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What Artistic Growth Looks Like

by Jonathan 0 Comments

Check out these two videos from Nathaniel Rateliff, one from 2010 and one from this year.


They’re both pretty damn good, right? That first one, though, Shroud, it’s pretty raw. Now, truth be told, I love music like this, but you can only get by on raw for so long. For an artist (writer, painter, musician) to endure, evolution is key otherwise the same old same old is just that. No matter how talented an artist might be, trotting out the same stuff year after year will eventually get stale.

Watching the second video, there’s still that rawness, but there’s a whole lot more going on, there’s showmanship, a true stage presence that wasn’t there before. Rateliff owns the stage. He’s gone from singer songwriter to full on entertainer. The music itself is testament to that fact as well. The song’s a complete effort by the band. And it’s glorious.

The beauty of growth is that not everyone’s going to like it, but it’s critical for the artist to keep on keeping on. Think of the Beatles or Bob Dylan or U2. Love ’em or hate ’em, they kept the flame alive by exploring their medium. Look at Picasso or Van Gogh or Rothko over time and you’ll see their work changing on different scales.

I’ll leave you with this quote from Rothko:

The progression of a painter’s work…will be toward clarity; toward the elimination of all obstacles between the painter and the idea, and between the idea and the observer…to achieve this clarity is, inevitably, to be understood.

How We Arrive in the Present

by Jonathan 0 Comments

We’ve all ridden to the present in our own homemade jalopies bristling and clanking and whistling with every bit of where we’ve been, what we see, who we’ve met, what we’ve done, why and how we’ve done it . The road ain’t always pretty or easy to travel. Sometimes it’s full of potholes, sometimes it’s no road at all, just trackless wilderness. Pieces fall away and new ones get scabbed in their place. And sometimes, if we’re lucky and we’ve endured, we come out on the other side with something to give.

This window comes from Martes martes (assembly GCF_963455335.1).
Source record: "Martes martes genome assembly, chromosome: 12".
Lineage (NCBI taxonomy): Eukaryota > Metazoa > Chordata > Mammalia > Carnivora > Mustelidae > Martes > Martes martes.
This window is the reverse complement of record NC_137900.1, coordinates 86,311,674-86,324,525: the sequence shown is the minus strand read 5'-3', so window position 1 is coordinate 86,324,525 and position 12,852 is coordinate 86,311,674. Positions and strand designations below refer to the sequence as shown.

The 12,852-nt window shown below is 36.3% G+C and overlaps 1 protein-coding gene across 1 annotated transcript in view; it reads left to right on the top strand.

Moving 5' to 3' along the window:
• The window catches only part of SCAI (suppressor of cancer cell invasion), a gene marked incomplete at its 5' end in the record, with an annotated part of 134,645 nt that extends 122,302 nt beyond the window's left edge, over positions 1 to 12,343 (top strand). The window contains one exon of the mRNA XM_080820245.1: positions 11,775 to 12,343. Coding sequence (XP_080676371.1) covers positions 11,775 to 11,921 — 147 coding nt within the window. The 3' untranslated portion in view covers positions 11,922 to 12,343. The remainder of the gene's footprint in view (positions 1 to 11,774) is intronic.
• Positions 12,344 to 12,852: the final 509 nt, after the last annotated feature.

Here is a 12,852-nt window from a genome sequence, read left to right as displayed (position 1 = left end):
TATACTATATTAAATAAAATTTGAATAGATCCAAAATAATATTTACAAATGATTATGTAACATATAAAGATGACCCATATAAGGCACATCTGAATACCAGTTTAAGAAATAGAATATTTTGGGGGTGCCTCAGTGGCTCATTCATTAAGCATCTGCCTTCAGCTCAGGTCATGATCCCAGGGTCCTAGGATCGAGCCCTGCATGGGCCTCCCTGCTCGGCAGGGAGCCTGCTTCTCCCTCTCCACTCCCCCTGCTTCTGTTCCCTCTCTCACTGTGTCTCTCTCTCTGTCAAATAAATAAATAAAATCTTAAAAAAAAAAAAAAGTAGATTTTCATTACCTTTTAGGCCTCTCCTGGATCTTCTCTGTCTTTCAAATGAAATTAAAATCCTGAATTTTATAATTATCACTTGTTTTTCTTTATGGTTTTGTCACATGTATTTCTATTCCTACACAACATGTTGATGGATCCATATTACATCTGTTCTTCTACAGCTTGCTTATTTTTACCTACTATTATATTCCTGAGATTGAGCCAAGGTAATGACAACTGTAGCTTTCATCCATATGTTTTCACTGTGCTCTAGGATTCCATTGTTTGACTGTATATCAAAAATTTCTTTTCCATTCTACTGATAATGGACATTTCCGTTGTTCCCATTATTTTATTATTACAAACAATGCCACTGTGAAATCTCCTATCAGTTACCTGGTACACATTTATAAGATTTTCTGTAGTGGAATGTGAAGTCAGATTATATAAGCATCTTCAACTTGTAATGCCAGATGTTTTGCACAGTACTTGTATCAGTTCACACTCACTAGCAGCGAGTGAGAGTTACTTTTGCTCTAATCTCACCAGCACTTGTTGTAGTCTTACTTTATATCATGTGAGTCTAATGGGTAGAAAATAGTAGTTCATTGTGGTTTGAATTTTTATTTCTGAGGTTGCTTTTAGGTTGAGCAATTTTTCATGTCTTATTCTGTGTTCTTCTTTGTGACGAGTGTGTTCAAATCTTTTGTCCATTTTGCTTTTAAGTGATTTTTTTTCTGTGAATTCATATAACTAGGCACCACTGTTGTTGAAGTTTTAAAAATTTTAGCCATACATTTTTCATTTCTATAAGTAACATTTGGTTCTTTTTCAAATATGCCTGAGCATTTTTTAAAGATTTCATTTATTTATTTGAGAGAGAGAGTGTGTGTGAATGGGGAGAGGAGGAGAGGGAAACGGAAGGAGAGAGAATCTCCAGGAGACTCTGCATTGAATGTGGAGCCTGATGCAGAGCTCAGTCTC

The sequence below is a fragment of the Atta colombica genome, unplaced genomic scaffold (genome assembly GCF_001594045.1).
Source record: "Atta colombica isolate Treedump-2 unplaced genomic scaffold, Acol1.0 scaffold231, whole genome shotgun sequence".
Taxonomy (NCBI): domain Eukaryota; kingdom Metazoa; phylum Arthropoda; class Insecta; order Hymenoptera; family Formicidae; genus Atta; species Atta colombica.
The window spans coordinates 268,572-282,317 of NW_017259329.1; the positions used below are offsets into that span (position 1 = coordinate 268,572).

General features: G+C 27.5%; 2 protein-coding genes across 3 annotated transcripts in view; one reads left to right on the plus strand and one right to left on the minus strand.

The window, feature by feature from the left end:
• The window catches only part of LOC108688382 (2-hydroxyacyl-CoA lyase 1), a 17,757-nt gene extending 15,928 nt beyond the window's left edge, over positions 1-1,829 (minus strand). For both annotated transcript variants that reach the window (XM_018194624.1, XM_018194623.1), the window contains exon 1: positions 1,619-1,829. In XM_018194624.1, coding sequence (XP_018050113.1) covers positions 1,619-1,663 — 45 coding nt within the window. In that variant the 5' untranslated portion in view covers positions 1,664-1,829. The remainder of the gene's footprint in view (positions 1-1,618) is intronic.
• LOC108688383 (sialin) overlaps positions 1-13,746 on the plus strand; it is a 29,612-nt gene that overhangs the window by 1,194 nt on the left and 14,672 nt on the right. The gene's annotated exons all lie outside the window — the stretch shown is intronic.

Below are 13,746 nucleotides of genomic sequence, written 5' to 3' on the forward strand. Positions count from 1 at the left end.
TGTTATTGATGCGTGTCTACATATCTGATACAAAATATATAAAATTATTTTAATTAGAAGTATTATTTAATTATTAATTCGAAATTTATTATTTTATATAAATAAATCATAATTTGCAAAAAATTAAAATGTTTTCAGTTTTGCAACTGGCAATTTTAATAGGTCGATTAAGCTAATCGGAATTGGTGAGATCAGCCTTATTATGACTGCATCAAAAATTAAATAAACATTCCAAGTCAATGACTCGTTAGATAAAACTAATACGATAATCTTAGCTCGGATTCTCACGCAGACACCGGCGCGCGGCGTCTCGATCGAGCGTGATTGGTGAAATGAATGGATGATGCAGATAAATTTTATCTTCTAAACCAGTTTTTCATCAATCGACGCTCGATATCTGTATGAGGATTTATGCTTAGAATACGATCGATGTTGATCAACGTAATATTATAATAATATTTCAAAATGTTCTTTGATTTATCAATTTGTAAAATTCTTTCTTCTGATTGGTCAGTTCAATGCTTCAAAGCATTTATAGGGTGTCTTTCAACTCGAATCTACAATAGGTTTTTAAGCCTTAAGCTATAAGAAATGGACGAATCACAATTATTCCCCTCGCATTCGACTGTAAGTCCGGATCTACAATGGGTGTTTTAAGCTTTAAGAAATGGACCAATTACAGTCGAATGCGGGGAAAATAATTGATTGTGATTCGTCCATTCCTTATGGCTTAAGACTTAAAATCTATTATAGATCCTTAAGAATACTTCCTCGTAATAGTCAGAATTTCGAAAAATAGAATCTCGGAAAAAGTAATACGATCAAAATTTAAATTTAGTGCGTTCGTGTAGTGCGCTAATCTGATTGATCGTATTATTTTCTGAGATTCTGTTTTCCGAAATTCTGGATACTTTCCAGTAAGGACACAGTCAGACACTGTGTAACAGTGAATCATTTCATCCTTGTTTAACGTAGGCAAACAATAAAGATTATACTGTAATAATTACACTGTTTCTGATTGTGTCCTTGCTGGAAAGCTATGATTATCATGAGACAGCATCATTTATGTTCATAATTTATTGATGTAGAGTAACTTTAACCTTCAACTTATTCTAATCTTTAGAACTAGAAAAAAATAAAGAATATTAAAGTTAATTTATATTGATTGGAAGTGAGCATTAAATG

Like these guys.

If you think this just applies to artists, your road’s been a tunnel or you slapped blinders on yourself somewhere along the way.  If we can climb out of our own cavernous holes long enough to look around and survey the landscape, we can find it everywhere we look. And we should.

The Value of the Creative Mind

Raise your hand if you’re guilty of taking your creative mind for granted (I just did). It is a gift that should be appreciated everyday like family and friends and the star-filled sky.

Some go so far as to say it’s something worth fighting for.

“And this I believe: that the free, exploring mind of the individual human is the most valuable thing in the world. And this I would fight for: the freedom of the mind to take any direction it wishes, undirected. And this I must fight against: any idea, religion, or government which limits or destroys the individual. This is what I am and what I am about. I can understand why a system built on a pattern must try to destroy the free mind, for that is one thing which can by inspection destroy such a system. Surely I can understand this, and I hate it and I will fight against it to preserve the one thing that separeates us from the uncreative beasts. If the glory can be killed, we are lost.”

John Steinbeck – East of Eden

Well, hell yeah.

Don’t you fear what you don’t know
Just let that be your room to grow
You’ve got to fight for your mind
While you’ve got the time

Ben Harper – Fight For Your Mind